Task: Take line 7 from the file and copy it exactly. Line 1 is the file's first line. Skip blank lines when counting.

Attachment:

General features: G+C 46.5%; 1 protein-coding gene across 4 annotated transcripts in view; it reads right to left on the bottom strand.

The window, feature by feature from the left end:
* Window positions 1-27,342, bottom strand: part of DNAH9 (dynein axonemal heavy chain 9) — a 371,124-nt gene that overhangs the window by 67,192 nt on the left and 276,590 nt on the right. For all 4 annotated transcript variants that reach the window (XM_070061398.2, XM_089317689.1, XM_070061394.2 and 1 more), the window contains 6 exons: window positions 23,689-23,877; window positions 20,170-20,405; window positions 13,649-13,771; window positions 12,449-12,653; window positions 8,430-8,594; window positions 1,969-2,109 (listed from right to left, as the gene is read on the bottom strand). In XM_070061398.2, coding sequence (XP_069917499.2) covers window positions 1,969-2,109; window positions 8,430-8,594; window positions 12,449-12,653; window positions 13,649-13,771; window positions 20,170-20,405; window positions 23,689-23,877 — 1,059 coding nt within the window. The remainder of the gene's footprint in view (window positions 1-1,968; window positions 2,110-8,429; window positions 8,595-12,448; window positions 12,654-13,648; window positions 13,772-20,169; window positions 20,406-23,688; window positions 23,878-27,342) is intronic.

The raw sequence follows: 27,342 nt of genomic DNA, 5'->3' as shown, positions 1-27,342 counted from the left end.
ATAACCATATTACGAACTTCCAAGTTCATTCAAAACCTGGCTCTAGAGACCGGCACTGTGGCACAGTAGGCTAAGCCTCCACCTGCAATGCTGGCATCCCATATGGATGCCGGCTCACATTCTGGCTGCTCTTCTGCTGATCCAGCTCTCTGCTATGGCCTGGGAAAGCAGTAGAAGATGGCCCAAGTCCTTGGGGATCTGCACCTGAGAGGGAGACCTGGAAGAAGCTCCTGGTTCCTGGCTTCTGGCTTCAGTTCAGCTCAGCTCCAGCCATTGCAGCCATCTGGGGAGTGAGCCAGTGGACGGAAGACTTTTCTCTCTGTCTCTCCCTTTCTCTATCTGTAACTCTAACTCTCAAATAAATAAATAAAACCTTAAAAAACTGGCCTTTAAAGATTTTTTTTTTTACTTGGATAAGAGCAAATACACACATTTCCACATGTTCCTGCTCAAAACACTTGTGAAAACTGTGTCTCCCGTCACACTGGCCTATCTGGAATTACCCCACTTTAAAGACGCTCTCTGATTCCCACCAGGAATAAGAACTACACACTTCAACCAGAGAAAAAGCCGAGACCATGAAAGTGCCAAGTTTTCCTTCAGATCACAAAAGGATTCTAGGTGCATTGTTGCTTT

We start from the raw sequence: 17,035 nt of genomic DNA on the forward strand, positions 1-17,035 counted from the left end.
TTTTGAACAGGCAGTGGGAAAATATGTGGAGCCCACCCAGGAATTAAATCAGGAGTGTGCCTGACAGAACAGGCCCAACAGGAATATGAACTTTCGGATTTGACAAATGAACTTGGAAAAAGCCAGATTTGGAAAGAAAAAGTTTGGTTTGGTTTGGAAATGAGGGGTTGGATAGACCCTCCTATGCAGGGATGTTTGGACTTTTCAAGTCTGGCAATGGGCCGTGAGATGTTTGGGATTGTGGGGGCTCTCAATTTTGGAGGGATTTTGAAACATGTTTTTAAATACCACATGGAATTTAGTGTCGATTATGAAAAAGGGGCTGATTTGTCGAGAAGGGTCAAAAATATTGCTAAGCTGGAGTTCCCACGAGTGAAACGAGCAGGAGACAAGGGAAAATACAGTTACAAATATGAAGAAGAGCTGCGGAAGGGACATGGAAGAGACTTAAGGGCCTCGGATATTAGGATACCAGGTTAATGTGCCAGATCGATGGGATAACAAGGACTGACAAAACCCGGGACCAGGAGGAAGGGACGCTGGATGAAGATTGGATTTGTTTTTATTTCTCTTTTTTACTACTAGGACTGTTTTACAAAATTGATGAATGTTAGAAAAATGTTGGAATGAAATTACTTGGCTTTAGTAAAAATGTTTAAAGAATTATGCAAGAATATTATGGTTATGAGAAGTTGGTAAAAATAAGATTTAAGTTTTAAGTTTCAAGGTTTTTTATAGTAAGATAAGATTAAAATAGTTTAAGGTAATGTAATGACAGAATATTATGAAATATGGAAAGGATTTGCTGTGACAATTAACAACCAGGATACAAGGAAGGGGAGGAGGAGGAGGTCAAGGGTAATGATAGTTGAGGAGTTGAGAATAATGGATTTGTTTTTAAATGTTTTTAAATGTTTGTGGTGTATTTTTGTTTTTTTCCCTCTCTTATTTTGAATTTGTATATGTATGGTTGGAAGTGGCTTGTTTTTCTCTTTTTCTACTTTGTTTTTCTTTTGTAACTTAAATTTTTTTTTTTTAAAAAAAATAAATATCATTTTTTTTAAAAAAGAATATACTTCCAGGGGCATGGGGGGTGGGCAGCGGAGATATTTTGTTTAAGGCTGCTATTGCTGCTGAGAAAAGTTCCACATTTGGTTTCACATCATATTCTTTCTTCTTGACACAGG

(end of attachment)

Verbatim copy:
TTTTGAACAGGCAGTGGGAAAATATGTGGAGCCCACCCAGGAATTAAATCAGGAGTGTGCCTGACAGAACAGGCCCAACAGGAATATGAACTTTCGGATTTGACAAATGAACTTGGAAAAAGCCAGATTTGGAAAGAAAAAGTTTGGTTTGGTTTGGAAATGAGGGGTTGGATAGACCCTCCTATGCAGGGATGTTTGGACTTTTCAAGTCTGGCAATGGGCCGTGAGATGTTTGGGATTGTGGGGGCTCTCAATTTTGGAGGGATTTTGAAACATGTTTTTAAATACCACATGGAATTTAGTGTCGATTATGAAAAAGGGGCTGATTTGTCGAGAAGGGTCAAAAATATTGCTAAGCTGGAGTTCCCACGAGTGAAACGAGCAGGAGACAAGGGAAAATACAGTTACAAATATGAAGAAGAGCTGCGGAAGGGACATGGAAGAGACTTAAGGGCCTCGGATATTAGGATACCAGGTTAATGTGCCAGATCGATGGGATAACAAGGACTGACAAAACCCGGGACCAGGAGGAAGGGACGCTGGATGAAGATTGGATTTGTTTTTATTTCTCTTTTTTACTACTAGGACTGTTTTACAAAATTGATGAATGTTAGAAAAATGTTGGAATGAAATTACTTGGCTTTAGTAAAAATGTTTAAAGAATTATGCAAGAATATTATGGTTATGAGAAGTTGGTAAAAATAAGATTTAAGTTTTAAGTTTCAAGGTTTTTTATAGTAAGATAAGATTAAAATAGTTTAAGGTAATGTAATGACAGAATATTATGAAATATGGAAAGGATTTGCTGTGACAATTAACAACCAGGATACAAGGAAGGGGAGGAGGAGGAGGTCAAGGGTAATGATAGTTGAGGAGTTGAGAATAATGGATTTGTTTTTAAATGTTTTTAAATGTTTGTGGTGTATTTTTGTTTTTTTCCCTCTCTTATTTTGAATTTGTATATGTATGGTTGGAAGTGGCTTGTTTTTCTCTTTTTCTACTTTGTTTTTCTTTTGTAACTTAAATTTTTTTTTTTTAAAAAAAATAAATATCATTTTTTTTAAAAAAGAATATACTTCCAGGGGCATGGGGGGTGGGCAGCGGAGATATTTTGTTTAAGGCTGCTATTGCTGCTGAGAAAAGTTCCACATTTGGTTTCACATCATATTCTTTCTTCTTGACACAGG